Every business is different, and so is every business leader. No matter what path you take to build and grow your company, there’s one milestone you’ll eventually approach: transitioning the leadership of your business to a successor.
Whether that successor is a family member, a member of your management group, or an outside candidate, succession is an event that affects your business, your family, your wealth, and your future.
Whether you’re thinking of transitioning leadership now or in 20 years, it helps to have a plan mapped out well in advance to help safeguard your business’s future.
What Is Management Succession Planning?
Management succession planning is a process of developing talent, systems, and strategies to help a business thrive when an owner or leader leaves the company. Management succession planning focuses on your people—defining management needs, identifying and selecting potential successor candidates, and growing your leadership pipeline.
Importance of Succession Planning
Proactively planning for management transition is critical to avoid undesirable results. Without a clear plan, your options may decrease over time, or you may be faced with an emergency transition when you or another member of your leadership team must unexpectedly exit the organization. The sooner planning begins, the greater the likelihood most, if not all, of your business and personal objectives will be met.
However, many business leaders avoid important succession issues because they touch on personally sensitive areas, such as family dynamics, retirement, and mortality. Often the result is an inadequate estate plan that reduces some future taxes but does little to fulfill the owner’s vision for their life or company.
Great succession planning empowers you to build a lasting legacy. It should also be comprehensive, considering all the needs of the business, the owner, and the family.
Succession Planning Process
Management Succession Process
In general, management succession planning involves a variety of steps, including:
Review and Clarify the Strategy of the Business
Depending on how your business is growing, there may be implications for what’s needed in a future leader. For example, if you have plans to expand your operations into international markets, it may be beneficial to select a successor who has related skills. Review and clarify the overarching strategy behind the organization to support relevant strategic goals during the leadership transition process.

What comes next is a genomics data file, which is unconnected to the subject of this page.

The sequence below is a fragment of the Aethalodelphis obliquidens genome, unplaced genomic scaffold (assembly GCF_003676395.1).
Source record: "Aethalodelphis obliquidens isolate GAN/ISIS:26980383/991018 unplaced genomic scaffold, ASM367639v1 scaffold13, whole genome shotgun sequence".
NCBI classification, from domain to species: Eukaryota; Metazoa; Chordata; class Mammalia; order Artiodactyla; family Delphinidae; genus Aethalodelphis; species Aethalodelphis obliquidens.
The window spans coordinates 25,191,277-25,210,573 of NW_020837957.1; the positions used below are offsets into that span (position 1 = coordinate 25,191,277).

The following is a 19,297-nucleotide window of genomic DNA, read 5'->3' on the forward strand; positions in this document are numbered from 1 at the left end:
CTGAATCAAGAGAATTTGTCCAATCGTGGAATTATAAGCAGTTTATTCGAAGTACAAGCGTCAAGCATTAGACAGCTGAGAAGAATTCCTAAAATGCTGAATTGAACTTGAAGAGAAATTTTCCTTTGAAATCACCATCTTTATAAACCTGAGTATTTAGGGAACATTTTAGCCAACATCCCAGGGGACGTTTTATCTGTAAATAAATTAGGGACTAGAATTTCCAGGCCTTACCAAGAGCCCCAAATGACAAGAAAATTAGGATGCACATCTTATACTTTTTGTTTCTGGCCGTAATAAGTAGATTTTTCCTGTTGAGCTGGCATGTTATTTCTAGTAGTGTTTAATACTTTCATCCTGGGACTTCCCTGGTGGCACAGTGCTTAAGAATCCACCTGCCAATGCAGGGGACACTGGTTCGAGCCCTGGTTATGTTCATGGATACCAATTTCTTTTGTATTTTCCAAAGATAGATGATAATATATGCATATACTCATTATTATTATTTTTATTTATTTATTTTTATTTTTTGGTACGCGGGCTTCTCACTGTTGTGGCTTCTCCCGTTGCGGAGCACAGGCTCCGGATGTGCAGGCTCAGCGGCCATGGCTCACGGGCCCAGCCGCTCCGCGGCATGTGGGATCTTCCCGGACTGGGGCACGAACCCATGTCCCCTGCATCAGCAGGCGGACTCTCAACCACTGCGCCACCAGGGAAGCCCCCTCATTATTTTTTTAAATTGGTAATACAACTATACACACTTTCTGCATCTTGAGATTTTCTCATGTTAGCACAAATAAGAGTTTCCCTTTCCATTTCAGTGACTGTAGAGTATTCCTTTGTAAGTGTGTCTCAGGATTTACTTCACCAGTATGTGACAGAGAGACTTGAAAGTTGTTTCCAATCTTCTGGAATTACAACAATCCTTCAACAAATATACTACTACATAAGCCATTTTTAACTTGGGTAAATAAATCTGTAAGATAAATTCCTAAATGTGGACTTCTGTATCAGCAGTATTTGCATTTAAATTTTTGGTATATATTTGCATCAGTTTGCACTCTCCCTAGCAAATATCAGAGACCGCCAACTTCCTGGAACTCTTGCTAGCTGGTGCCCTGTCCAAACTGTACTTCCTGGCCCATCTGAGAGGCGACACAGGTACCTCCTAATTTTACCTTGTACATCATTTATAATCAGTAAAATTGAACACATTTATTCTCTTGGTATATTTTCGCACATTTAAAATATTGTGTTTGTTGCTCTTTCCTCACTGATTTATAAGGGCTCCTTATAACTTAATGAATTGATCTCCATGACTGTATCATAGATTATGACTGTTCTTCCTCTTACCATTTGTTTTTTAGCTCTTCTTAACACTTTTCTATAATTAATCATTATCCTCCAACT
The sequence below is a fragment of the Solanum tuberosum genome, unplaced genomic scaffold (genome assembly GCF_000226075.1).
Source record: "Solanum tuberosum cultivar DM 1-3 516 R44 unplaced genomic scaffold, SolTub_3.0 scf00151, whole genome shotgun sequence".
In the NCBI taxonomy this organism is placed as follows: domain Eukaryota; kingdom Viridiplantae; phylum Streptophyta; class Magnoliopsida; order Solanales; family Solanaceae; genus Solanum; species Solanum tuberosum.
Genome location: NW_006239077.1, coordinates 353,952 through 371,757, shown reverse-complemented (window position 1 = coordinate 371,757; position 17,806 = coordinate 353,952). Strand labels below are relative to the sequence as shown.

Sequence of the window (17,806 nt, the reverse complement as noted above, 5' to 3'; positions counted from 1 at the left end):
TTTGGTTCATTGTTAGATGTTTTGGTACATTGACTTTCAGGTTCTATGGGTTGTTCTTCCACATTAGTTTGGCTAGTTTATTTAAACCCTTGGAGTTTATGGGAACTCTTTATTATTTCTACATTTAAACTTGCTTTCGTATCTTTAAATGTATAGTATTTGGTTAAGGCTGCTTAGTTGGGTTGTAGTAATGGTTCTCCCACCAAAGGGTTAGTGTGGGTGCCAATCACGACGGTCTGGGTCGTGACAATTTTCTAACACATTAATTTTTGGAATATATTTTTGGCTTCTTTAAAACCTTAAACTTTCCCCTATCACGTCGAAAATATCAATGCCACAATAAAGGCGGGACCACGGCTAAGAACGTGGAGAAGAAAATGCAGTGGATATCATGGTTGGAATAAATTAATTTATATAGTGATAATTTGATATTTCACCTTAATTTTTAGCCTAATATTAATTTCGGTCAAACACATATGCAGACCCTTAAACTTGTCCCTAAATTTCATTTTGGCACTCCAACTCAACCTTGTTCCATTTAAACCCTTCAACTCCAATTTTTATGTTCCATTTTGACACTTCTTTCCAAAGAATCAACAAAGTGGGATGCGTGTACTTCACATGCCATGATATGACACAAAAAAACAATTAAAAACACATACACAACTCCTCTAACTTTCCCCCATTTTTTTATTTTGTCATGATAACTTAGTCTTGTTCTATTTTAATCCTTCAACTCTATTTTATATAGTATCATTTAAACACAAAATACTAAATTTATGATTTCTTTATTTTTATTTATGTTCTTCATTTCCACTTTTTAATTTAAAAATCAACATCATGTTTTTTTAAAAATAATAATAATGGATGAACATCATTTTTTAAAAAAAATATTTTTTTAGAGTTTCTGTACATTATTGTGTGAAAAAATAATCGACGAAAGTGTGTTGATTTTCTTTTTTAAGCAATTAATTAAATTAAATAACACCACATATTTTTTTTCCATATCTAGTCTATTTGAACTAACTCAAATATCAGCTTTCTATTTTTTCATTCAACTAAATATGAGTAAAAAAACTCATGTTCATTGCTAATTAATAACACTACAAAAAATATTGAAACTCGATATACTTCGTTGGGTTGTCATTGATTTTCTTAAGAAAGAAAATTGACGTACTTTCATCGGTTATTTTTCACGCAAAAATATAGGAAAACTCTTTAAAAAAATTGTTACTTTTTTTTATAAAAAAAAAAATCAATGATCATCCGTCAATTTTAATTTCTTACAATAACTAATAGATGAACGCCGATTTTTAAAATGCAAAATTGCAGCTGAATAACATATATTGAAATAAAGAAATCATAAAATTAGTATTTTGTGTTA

Decide on an Ownership Transition Process
If you’re transitioning both leadership and ownership of the business, selecting the structure of the intended ownership transition will have critical implications for the rest of the management succession planning process.
Document the Timeline
Management succession planning often starts years in advance of a leadership transition. No matter what your needed timeline, clarify and document the key dates to help align all parties.
Management succession planning should ideally begin five or more years before an intended transition. This will provide ample time to identify potential successors or—if selecting from an internal roster of candidates—create growth and development plans to either prepare individual candidates or to stack your leadership bench with strong contenders.
Successful management succession planning can be done in as little as two or three years, but the shorter the timeframe, the more likely you are to run into challenges.
Once a goal date for the leadership transition is selected, stick to the timeline. Management succession processes can easily fall apart if all parties, including the incumbent leader, aren’t fully aligned and committed to the timeline.
Identify Core Leadership Qualifications
In reviewing the organization’s strategic goals, business needs, and current management team gaps, you can develop a list of core criteria to evaluate potential successors.
Identify Potential Successor Candidates